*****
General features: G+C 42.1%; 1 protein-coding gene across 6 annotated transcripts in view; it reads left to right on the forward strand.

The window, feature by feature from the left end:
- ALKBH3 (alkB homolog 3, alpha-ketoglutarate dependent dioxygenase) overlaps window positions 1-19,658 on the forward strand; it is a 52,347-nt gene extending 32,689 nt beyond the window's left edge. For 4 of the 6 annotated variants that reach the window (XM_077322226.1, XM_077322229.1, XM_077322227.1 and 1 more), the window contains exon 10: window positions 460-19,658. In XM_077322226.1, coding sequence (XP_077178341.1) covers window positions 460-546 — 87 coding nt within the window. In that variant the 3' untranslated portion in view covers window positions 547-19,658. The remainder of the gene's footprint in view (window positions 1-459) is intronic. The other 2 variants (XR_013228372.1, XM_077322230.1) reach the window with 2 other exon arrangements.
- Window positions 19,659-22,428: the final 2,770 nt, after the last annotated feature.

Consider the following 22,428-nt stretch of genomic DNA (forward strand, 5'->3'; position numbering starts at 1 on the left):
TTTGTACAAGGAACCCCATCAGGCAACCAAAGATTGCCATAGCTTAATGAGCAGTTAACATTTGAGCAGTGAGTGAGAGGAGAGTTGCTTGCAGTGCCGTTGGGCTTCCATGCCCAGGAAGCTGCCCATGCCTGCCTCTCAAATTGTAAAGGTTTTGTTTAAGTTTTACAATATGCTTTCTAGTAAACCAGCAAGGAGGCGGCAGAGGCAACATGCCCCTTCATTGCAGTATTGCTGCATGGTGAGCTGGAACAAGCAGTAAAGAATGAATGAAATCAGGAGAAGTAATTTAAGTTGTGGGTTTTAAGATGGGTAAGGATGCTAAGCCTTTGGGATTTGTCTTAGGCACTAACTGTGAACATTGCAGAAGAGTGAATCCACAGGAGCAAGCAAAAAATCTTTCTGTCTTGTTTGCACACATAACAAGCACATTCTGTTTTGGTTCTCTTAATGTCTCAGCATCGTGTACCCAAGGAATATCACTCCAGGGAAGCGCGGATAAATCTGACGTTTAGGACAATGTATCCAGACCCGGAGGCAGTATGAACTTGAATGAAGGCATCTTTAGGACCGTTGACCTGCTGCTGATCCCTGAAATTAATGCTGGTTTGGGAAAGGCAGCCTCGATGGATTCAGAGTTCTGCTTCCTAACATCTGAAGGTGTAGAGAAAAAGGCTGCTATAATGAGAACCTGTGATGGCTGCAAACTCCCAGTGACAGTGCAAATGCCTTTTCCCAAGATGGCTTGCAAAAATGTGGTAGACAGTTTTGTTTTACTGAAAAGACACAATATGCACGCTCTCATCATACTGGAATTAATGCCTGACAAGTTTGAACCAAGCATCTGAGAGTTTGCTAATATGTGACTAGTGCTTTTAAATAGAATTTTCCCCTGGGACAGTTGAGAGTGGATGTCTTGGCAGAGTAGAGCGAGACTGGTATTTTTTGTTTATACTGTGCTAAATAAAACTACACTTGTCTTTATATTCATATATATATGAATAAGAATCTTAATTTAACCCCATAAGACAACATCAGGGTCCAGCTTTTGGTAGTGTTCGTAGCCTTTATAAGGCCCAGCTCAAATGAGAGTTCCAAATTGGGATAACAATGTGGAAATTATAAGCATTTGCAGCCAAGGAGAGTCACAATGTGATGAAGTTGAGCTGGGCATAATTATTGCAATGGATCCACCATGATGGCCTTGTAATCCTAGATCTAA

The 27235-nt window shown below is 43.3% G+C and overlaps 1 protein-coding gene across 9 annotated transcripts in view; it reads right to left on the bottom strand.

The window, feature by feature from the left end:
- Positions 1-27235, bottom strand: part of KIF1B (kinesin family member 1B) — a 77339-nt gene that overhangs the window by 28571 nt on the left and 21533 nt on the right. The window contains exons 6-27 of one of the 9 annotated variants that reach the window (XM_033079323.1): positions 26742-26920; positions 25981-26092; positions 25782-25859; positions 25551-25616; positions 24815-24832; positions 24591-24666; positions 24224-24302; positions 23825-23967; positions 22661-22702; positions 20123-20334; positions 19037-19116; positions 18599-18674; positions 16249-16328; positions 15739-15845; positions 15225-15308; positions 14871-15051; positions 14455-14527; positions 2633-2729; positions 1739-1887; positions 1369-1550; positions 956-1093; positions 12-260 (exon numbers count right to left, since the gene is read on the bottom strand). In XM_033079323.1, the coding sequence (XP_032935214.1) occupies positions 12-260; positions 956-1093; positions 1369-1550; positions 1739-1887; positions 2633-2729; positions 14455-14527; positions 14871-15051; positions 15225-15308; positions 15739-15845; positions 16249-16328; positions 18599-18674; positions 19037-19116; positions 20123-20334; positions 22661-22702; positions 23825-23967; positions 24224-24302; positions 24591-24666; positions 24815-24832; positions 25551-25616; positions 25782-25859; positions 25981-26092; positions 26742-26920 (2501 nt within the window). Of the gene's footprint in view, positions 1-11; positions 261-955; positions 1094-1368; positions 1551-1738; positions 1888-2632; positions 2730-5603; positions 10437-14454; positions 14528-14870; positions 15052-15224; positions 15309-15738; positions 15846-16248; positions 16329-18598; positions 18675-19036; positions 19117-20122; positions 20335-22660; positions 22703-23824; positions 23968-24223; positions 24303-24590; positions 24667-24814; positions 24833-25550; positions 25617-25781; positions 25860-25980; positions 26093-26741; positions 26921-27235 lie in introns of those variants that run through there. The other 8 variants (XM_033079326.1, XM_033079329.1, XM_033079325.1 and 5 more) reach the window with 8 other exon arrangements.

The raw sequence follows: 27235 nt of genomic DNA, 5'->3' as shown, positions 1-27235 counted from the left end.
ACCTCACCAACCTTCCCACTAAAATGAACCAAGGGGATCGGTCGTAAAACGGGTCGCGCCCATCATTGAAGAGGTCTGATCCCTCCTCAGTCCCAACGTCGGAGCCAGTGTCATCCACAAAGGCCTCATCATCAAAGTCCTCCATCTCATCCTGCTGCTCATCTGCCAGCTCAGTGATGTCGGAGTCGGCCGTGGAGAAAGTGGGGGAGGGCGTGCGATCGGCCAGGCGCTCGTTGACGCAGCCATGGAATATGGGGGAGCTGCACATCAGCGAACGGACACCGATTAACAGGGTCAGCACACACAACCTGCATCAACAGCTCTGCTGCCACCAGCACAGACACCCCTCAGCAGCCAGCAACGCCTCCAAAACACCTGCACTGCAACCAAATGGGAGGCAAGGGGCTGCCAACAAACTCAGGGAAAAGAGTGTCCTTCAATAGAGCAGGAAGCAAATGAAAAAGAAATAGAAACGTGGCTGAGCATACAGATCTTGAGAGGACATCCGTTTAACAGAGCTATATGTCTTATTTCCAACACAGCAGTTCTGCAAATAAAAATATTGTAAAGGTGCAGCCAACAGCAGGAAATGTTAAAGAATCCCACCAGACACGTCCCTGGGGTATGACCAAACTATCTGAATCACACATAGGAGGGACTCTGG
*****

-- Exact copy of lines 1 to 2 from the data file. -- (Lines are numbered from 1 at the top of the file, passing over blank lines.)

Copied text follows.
General features: G+C 42.1%; 1 protein-coding gene across 6 annotated transcripts in view; it reads left to right on the forward strand.

The window, feature by feature from the left end: